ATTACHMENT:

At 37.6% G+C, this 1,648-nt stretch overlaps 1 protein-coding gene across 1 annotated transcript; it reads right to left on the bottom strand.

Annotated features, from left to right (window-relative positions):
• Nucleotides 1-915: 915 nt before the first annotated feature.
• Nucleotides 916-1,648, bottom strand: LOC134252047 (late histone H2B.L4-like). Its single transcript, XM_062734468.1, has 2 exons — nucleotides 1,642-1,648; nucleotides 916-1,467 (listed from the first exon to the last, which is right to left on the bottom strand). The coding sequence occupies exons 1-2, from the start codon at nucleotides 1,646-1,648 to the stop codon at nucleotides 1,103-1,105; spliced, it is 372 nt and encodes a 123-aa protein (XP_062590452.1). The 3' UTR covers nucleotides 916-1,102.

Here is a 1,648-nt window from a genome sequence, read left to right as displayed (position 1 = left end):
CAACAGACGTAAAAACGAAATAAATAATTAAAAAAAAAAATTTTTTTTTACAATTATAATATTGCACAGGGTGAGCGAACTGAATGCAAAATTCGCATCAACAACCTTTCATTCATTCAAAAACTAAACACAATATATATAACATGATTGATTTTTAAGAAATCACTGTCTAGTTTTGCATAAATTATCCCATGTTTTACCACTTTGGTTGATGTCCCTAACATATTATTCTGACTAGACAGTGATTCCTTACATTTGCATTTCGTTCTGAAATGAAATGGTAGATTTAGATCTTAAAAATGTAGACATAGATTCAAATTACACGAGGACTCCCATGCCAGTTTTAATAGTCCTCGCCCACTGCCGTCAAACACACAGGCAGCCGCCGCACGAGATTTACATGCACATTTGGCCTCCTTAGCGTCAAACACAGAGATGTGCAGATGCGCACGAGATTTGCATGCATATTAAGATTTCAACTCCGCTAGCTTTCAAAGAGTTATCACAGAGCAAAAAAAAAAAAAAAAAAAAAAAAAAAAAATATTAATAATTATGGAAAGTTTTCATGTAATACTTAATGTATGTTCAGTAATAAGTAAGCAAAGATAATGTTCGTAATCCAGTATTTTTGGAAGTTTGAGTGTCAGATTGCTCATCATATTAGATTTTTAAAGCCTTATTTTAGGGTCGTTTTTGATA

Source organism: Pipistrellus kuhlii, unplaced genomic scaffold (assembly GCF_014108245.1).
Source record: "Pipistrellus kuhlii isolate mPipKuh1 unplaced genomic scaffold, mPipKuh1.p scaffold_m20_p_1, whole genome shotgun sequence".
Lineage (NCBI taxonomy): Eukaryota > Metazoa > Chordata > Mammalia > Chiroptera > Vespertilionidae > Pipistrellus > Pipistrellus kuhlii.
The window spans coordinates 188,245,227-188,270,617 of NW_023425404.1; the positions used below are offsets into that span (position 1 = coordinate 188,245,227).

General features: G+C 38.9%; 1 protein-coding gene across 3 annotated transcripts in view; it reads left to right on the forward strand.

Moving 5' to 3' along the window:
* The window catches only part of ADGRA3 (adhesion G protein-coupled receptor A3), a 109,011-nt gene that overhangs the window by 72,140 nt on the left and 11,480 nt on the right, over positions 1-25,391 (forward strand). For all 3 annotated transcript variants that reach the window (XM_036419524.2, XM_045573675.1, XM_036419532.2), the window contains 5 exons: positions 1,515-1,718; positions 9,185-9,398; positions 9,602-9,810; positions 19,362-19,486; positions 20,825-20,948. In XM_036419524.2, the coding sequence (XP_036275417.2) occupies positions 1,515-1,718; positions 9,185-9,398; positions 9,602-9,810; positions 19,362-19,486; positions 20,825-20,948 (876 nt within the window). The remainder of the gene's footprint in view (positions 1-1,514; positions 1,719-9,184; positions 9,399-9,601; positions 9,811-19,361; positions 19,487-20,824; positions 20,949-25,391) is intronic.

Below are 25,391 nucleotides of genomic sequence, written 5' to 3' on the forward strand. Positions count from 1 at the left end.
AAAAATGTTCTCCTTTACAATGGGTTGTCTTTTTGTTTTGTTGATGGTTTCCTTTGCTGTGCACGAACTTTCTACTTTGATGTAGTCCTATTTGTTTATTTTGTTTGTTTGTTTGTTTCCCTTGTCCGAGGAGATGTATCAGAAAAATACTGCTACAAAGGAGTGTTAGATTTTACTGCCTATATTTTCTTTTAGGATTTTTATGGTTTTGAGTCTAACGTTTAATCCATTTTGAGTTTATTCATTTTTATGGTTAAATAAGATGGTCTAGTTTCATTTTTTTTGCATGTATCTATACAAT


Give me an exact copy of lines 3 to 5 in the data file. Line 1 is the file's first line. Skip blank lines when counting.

• Nucleotides 1-915: 915 nt before the first annotated feature.
• Nucleotides 916-1,648, bottom strand: LOC134252047 (late histone H2B.L4-like). Its single transcript, XM_062734468.1, has 2 exons — nucleotides 1,642-1,648; nucleotides 916-1,467 (listed from the first exon to the last, which is right to left on the bottom strand). The coding sequence occupies exons 1-2, from the start codon at nucleotides 1,646-1,648 to the stop codon at nucleotides 1,103-1,105; spliced, it is 372 nt and encodes a 123-aa protein (XP_062590452.1). The 3' UTR covers nucleotides 916-1,102.

Here is a 1,648-nt window from a genome sequence, read left to right as displayed (position 1 = left end):